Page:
Houstonians and Texans have had a harder time handling the economic, health and educational fallout of the COVID-19 pandemic than the rest of the country, according to a new report by the University of Houston Institute for Research on Women, Gender and Sexuality (IRWGS).
An analysis of the United States Census Bureau’s Household Pulse Survey (HPS) for the first quarter of 2021 revealed that 54% of Houstonians reported that someone in their household experienced a reduction in employment income since the onset of the pandemic, compared to 49% in Texas and 47% nationwide. The pandemic has been especially hard on Hispanics in Houston, with 65% had someone in their household experience a reduction in employment income, ten percentage points higher than the state of Texas. Meanwhile, 60% of Black Houstonians had someone in their household lost employment income since March 13, 2020, when the pandemic was officially declared.
“Pandemic impacts were experienced disparately across gender and racial-ethnic lines, with Blacks and Hispanics and respondents with kids in their households bearing the brunt of the burden,” said Elizabeth Gregory, director of IRWGS and Women’s Gender & Sexuality Studies in the UH College of Liberal Arts and Social Sciences.
Many Houstonians have struggled to make ends meet, with 43% finding it very or somewhat difficult for their household to pay for usual expenses in the week prior to the survey.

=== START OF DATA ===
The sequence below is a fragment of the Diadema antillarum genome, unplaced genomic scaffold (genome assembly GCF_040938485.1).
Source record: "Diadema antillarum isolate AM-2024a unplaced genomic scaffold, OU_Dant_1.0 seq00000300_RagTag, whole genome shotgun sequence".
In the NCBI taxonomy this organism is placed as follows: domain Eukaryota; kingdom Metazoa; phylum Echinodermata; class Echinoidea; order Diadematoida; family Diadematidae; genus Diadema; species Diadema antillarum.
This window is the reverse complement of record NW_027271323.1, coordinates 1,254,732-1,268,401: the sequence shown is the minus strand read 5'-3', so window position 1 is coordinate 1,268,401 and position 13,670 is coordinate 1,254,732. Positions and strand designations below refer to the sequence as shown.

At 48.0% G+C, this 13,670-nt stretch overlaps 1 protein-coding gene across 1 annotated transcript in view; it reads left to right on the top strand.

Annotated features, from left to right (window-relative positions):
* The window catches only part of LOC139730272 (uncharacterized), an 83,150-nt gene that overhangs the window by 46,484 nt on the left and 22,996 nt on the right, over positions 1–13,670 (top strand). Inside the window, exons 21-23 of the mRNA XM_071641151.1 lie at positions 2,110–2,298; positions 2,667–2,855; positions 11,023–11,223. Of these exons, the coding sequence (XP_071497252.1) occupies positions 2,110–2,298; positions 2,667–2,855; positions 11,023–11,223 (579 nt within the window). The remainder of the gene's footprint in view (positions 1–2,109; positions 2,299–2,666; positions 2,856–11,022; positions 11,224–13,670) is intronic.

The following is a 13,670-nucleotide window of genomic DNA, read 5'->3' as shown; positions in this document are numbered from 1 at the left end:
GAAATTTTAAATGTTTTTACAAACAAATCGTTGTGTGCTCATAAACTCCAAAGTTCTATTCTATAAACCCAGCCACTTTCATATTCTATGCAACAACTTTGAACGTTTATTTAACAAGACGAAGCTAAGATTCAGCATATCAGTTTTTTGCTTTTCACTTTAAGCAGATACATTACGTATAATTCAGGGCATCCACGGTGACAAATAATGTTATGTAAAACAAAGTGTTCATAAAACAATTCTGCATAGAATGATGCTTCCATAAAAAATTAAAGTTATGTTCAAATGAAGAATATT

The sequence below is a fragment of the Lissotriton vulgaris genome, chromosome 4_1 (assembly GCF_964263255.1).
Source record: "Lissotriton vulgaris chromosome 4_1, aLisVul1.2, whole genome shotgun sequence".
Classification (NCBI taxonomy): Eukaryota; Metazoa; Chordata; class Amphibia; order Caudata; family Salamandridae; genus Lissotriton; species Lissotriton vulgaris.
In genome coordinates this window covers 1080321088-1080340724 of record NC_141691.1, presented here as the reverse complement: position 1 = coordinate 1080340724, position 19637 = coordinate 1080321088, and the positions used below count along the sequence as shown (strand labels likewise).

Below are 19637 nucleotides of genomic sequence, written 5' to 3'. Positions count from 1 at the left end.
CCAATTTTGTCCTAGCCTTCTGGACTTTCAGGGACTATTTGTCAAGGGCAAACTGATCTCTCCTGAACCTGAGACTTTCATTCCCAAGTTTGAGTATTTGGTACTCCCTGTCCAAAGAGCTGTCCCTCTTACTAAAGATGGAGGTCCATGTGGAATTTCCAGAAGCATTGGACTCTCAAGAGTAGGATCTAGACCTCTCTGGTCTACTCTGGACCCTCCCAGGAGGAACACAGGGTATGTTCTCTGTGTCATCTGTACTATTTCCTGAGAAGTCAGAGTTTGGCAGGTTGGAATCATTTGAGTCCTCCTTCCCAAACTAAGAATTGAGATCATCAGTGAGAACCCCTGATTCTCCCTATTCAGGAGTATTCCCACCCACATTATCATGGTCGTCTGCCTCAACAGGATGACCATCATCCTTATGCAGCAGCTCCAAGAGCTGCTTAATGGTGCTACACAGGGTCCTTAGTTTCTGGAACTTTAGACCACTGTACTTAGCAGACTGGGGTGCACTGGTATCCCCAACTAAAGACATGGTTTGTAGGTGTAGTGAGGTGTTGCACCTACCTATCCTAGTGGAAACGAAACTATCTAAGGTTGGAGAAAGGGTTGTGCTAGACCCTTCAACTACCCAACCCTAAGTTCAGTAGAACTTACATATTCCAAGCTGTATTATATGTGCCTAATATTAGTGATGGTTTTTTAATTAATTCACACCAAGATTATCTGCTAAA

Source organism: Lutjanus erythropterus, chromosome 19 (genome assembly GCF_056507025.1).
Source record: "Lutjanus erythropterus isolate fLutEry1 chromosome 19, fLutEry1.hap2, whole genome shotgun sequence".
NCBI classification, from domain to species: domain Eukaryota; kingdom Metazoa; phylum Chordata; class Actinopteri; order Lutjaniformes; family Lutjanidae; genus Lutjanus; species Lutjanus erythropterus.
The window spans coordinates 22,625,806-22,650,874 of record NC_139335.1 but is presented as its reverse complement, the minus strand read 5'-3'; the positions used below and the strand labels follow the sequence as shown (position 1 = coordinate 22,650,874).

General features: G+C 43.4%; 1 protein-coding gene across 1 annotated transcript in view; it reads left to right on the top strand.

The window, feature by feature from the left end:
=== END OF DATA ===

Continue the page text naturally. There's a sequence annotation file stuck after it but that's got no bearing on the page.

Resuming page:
Across Texas, food insecurity and lack of health insurance were experienced at higher rates than other Americans: 13% of Texans said their household often or sometimes did not have enough food to eat, and 21% of Texans had no health insurance, the highest uninsured rate in the nation.
The entire IRWGS report can be read here.
The pandemic has also exacerbated existing inequalities in Harris County as documented in the IRWGS 2020 and 2021 annual reports on regional gender and sexuality data. How these inequalities will play out, and the ways policy may shift pandemic and post-pandemic dynamics, remain to be seen, adds Gregory.
“Low health insurance rates in Houston and Texas, coupled with increased stress and ill health during the pandemic, may lead to a worse situation than previously experienced,” wrote the researchers. “Similarly, lack of internet and device access among children in certain pockets might lead to lasting negative educational outcomes.”
Claire Chi-Hung Kang, postdoctoral fellow, is lead author of the report. Audrey K. Miller and Aishwarya Lakshmi are co-authors with Gregory. The research team will continue to track and report HPS data on Houston’s recovery throughout 2021.